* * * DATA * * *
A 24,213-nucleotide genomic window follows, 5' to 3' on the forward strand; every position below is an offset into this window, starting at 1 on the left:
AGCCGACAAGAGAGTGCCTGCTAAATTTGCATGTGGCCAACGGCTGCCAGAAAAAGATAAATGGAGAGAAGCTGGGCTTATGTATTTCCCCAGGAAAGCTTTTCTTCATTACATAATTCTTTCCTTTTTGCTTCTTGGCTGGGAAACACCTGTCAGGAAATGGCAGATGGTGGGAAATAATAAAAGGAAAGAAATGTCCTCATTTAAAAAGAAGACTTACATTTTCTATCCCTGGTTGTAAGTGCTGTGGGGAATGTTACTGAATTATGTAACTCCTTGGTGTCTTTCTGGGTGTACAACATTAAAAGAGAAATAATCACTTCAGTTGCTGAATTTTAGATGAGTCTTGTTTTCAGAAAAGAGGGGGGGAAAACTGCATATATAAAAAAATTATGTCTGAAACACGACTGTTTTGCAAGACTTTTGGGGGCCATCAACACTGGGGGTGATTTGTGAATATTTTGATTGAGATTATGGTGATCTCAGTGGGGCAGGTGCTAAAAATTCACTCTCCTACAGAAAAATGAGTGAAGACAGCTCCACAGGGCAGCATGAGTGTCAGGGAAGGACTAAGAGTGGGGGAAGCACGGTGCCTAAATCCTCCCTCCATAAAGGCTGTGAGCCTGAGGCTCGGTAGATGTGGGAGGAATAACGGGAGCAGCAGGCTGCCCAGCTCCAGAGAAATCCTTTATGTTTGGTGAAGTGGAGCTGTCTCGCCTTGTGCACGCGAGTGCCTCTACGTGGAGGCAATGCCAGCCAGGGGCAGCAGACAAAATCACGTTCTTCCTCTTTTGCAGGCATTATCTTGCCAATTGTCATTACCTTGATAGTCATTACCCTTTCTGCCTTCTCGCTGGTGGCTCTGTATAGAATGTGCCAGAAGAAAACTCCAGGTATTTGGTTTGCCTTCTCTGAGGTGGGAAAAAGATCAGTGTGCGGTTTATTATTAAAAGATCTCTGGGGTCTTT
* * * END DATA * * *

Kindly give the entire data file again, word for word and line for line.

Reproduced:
A 24,213-nucleotide genomic window follows, 5' to 3' on the forward strand; every position below is an offset into this window, starting at 1 on the left:
AGCCGACAAGAGAGTGCCTGCTAAATTTGCATGTGGCCAACGGCTGCCAGAAAAAGATAAATGGAGAGAAGCTGGGCTTATGTATTTCCCCAGGAAAGCTTTTCTTCATTACATAATTCTTTCCTTTTTGCTTCTTGGCTGGGAAACACCTGTCAGGAAATGGCAGATGGTGGGAAATAATAAAAGGAAAGAAATGTCCTCATTTAAAAAGAAGACTTACATTTTCTATCCCTGGTTGTAAGTGCTGTGGGGAATGTTACTGAATTATGTAACTCCTTGGTGTCTTTCTGGGTGTACAACATTAAAAGAGAAATAATCACTTCAGTTGCTGAATTTTAGATGAGTCTTGTTTTCAGAAAAGAGGGGGGGAAAACTGCATATATAAAAAAATTATGTCTGAAACACGACTGTTTTGCAAGACTTTTGGGGGCCATCAACACTGGGGGTGATTTGTGAATATTTTGATTGAGATTATGGTGATCTCAGTGGGGCAGGTGCTAAAAATTCACTCTCCTACAGAAAAATGAGTGAAGACAGCTCCACAGGGCAGCATGAGTGTCAGGGAAGGACTAAGAGTGGGGGAAGCACGGTGCCTAAATCCTCCCTCCATAAAGGCTGTGAGCCTGAGGCTCGGTAGATGTGGGAGGAATAACGGGAGCAGCAGGCTGCCCAGCTCCAGAGAAATCCTTTATGTTTGGTGAAGTGGAGCTGTCTCGCCTTGTGCACGCGAGTGCCTCTACGTGGAGGCAATGCCAGCCAGGGGCAGCAGACAAAATCACGTTCTTCCTCTTTTGCAGGCATTATCTTGCCAATTGTCATTACCTTGATAGTCATTACCCTTTCTGCCTTCTCGCTGGTGGCTCTGTATAGAATGTGCCAGAAGAAAACTCCAGGTATTTGGTTTGCCTTCTCTGAGGTGGGAAAAAGATCAGTGTGCGGTTTATTATTAAAAGATCTCTGGGGTCTTT